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  8. A very informative post as always. Keeping a dog healthy and strong with good core strength, fresh foods, avoiding foods that cause inflammation is so important. Thanks for sharing.

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    1. Yes, we owe it to them to take all measures that are in our grasp to try and keep them healthy.

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  9. As a person without a medical background is confusing trying to figure out different treatment options. I think getting additional opinions is always a good idea.

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    1. Hubby has no medical background either yet he can see the mechanics of things. So going just on that one can see the differences between the techniques.

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  10. Thank you for sharing the details! Seems like CBLO implants a shaft/plate at the joints. How good is this and are there any side effects to the implant?

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    1. All of these techniques involve implants one way or another. The potential issues are about the same for all, such as potential infectious plaques. Sometimes the implant can break, sometimes the bone can break ... these are not very common. Eventually the bone "grows into the repair" so infection at the implant site is the most common complication that can crop op after the rehab period.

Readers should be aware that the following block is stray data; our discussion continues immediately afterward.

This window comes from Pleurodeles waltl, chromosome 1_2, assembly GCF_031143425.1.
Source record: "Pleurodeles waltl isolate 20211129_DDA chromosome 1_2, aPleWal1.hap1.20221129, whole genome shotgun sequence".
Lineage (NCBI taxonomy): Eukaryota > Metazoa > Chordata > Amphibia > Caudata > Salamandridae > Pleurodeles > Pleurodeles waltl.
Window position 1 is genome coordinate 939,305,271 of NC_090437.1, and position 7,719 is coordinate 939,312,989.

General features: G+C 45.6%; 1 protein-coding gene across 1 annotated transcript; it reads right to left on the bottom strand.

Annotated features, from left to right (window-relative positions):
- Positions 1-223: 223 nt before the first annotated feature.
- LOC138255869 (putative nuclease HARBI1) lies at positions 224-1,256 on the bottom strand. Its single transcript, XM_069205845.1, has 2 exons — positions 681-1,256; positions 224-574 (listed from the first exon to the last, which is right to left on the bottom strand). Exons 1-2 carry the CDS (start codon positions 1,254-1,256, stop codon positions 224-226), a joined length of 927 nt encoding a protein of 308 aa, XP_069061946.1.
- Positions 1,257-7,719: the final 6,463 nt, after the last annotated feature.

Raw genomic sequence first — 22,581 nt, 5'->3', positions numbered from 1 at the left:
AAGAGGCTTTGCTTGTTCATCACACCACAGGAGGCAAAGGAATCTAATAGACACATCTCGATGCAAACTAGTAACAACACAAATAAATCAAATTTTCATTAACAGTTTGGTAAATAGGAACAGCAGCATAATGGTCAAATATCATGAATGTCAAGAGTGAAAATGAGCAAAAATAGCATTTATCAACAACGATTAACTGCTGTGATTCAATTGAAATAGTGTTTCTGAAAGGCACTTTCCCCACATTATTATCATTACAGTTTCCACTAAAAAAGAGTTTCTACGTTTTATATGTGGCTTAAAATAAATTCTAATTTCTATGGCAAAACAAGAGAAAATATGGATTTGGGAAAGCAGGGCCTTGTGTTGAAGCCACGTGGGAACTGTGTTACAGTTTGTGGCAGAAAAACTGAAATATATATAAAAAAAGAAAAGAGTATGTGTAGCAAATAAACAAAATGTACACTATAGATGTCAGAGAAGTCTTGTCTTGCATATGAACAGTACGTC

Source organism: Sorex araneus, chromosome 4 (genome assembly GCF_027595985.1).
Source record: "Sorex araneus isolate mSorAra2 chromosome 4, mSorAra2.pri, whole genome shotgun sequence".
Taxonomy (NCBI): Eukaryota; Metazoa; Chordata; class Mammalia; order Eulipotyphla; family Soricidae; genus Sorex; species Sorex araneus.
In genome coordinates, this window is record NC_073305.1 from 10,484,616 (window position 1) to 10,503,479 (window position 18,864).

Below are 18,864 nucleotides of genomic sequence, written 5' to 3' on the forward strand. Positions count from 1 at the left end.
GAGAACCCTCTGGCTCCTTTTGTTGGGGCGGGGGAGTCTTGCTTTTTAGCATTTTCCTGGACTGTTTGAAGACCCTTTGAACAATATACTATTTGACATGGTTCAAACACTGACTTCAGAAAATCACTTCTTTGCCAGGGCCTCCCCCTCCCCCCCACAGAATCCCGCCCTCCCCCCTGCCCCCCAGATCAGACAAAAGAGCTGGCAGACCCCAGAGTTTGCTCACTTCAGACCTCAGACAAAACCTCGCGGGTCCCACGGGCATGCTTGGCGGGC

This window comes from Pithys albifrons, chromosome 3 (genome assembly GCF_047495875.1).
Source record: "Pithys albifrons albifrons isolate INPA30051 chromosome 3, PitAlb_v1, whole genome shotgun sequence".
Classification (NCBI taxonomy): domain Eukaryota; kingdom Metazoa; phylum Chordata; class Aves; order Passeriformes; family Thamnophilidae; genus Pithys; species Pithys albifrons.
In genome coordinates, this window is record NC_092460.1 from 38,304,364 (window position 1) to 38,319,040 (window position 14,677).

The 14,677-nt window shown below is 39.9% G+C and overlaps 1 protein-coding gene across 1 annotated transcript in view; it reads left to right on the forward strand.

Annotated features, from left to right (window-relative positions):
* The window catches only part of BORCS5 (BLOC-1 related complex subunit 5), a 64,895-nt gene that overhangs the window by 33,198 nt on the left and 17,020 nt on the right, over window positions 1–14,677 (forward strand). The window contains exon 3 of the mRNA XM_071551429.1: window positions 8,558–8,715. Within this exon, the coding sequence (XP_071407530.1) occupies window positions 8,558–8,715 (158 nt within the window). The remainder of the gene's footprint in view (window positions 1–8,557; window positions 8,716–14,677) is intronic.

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  11. I never realized it was so common in dogs until a few years ago when a friend said his dog tore his jumping out of the car. Yikes! Then again, I have a human friend who tore hers while golfing and another who tore hers while walking down the stairs and slipping. This is very helpful. It’s good to know the options. Pet insurance covers this treatment as well, I believe.

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    1. Usually one doesn't know about such things until they have to deal with them. Blessed are those who were able to remain clueless.

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  12. This was one detailed post and so helpful to anyone whose dog is dealing with this issue. Knees are really delicate and it is so easy to damage them. I can even speek from my own experience. I bumped into something with my knee and there you have it, pain that wont go away for over a year.

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    1. Yeah, I messed up me knee too, a few years back now, comes and goes.